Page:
Though fever and respiratory problems are typically the most common symptoms of COVID-19, worrisome neurologic symptoms also occur in older adults. For example, in a study in Wuhan, China, 36 percent of older COVID patients had neurologic complaints, such as dizziness, pain, sleep disturbances, and problems with balance. Eight percent had impaired consciousness.
What’s more, geriatrics experts suggest that older age is also a risk factor for delirium, a term that means “sudden confusion.” Delirium refers to an abrupt, rapid change in mental function that goes well beyond the typical forgetfulness of aging. The result of abnormal functioning of the brain, delirium requires the attention of a healthcare professional.
Healthcare practitioners have seen delirium affect patients hospitalized with infectious diseases, including severe respiratory diseases. Delirium can mean that a person has suffered an acute brain failure, which could be caused by dehydration, psychoactive drugs, or infection. Delirium can increase the length of an older adult’s hospital stay and can cause mobility problems as well as difficulty thinking and making decisions. This can lead to older adults’ need for long-term care and raises their risk of death.
In severe cases, COVID-19 causes serious lung problems. When this happens to someone hospitalized for the virus, the patient may need mechanical ventilation to help them breathe, which can lead to delirium.
A recent study showed that 26 out of 40 patients with severe COVID-19 infection had signs of delirium. But despite this early evidence, we know little about the effects of delirium on people with COVID-19. A team of geriatrics experts from the University of Sao Paulo, Brazil, created a study to learn more about delirium in older adults hospitalized with COVID-19. Their study was published in the Journal of the American Geriatrics Society.
The researchers said that their work is part of the ongoing “CO-FRAIL” study, designed to investigate the links between frailty and harmful outcomes in patients with COVID-19. The CO-FRAIL study recruited patients at Hospital das Clinicas, a university hospital affiliated with the University of Sao Paulo Medical School. Hospital das Clinicas has become a key center for COVID-19 treatment in Sao Paulo, the center of the pandemic in Brazil.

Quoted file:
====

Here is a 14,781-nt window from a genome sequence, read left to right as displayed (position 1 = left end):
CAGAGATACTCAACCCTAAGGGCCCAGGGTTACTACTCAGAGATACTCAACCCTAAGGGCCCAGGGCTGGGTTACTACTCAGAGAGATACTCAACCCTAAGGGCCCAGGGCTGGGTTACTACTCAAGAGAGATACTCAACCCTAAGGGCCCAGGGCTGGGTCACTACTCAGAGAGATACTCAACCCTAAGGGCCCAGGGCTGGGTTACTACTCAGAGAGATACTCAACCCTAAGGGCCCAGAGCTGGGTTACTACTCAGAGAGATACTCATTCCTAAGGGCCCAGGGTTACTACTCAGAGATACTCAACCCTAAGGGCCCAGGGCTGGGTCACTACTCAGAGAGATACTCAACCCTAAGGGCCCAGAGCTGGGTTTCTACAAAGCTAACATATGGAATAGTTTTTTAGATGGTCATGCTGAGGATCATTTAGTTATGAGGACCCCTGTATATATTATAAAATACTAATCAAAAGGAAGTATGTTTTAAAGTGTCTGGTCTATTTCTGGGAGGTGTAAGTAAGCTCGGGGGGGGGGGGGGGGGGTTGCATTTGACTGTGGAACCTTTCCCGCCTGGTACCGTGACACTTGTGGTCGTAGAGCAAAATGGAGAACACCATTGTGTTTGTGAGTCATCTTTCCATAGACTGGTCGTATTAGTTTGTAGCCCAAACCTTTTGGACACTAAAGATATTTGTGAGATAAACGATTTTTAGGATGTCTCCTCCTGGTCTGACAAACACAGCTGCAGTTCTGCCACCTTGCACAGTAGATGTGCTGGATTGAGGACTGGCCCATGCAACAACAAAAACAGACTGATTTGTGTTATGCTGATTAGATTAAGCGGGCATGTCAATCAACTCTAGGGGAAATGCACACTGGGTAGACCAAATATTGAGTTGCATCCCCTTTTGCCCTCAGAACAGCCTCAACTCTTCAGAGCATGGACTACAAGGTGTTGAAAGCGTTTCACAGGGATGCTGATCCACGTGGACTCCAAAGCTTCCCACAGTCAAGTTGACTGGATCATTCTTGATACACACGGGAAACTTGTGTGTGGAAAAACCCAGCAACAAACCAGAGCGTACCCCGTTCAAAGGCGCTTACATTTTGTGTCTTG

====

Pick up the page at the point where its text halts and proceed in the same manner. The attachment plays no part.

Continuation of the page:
The researchers studied data from 707 people, aged 50 years or older, who were admitted to the COVID-19 unit. The researchers said they identified delirium in 33 percent of the participants, of whom 12 percent already had delirium symptoms when admitted to the hospital. Only four percent of the participants had a diagnosis of dementia at the start of the study. Of the participants with dementia, 73 percent experienced delirium during their hospital stay. Patients with delirium had a higher prevalence of other diseases, such as cerebrovascular disease, heart failure, and cancer.
Thirty-nine percent of the participants died: 55 percent of those who had delirium and 30 percent of those who did not. Length of hospital stay, number of days in intensive care, and use of a ventilator were different across the two groups. The delirium group experienced longer stays in the hospital and ICU, and more of them needed a ventilator.
The researchers found that one in three patients with COVID-19 experienced delirium in the hospital. They also reported high death rates among the participants and verified that delirium was a predictor of in-hospital death. Delirium was also associated with increased length of hospital stay, admission to the intensive care unit, and need for a ventilator.
In their study, the researchers found consistent evidence that delirium worsens the course of illness in hospitalized patients with COVID-19. Delirium has been associated with a decline in mobility and the ability to function as well as difficulty thinking and making decisions. The researchers said, “We hope that our findings will stimulate health providers and researchers to work together and creatively implement new and effective strategies to manage delirium and its complications.”
The researchers concluded that healthcare providers should include mental status evaluations when they examine middle-aged and older adults with COVID-19. The prompt recognition of delirium is critical to ensure appropriate clinical care and prevent poor outcomes.
This summary is from “Delirium and adverse outcomes in hospitalized patients with COVID-19.” It appears online ahead of print in the Journal of the American Geriatrics Society. The study authors are Flavia Barreto Garcez, MD; Marlon Juliano Romero Aliberti, MD, PhD; Paula Cristina Eiras Poco, MD; Marcel Hiratsuka, MD; Silvia de Fatima Takahashi, MD; Venceslau Antonio Coelho, MD; Danute Bareisys Salotto, MD; Marlos Luiz Villela Moreira, MD; Wilson Jacob Filho, MD, PhD; and Thiago J. Avelino Silva, MD, PhD.